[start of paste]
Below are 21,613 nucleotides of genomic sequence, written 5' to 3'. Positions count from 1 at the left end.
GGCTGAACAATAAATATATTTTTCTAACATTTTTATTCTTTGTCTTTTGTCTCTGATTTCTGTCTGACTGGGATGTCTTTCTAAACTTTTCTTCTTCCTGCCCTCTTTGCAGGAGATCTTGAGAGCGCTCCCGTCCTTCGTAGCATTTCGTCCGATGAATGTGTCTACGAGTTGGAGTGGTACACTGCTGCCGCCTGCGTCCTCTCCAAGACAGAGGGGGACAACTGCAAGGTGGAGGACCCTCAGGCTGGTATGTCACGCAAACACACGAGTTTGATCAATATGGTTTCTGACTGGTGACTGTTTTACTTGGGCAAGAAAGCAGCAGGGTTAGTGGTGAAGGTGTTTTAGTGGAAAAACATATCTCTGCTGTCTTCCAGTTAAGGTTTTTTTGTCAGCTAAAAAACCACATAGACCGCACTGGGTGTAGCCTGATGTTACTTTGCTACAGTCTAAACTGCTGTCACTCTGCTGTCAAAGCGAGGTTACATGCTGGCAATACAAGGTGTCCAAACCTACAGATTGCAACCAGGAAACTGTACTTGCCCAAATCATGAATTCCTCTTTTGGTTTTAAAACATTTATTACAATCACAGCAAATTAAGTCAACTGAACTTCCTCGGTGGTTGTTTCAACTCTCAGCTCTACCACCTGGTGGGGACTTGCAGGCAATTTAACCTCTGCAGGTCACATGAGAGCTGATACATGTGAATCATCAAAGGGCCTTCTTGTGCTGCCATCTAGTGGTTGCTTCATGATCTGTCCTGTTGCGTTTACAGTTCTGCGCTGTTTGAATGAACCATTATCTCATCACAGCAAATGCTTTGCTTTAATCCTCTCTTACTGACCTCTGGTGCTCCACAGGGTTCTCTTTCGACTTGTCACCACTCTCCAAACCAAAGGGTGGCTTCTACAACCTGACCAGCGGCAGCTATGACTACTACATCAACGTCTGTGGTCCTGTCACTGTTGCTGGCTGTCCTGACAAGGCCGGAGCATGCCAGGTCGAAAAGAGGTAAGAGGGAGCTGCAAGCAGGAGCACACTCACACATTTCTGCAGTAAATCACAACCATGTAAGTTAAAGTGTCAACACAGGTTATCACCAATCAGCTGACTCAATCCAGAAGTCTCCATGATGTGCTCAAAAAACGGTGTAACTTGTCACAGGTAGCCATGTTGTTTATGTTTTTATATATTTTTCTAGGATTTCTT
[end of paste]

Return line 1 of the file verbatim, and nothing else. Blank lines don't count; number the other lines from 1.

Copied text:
Below are 21,613 nucleotides of genomic sequence, written 5' to 3'. Positions count from 1 at the left end.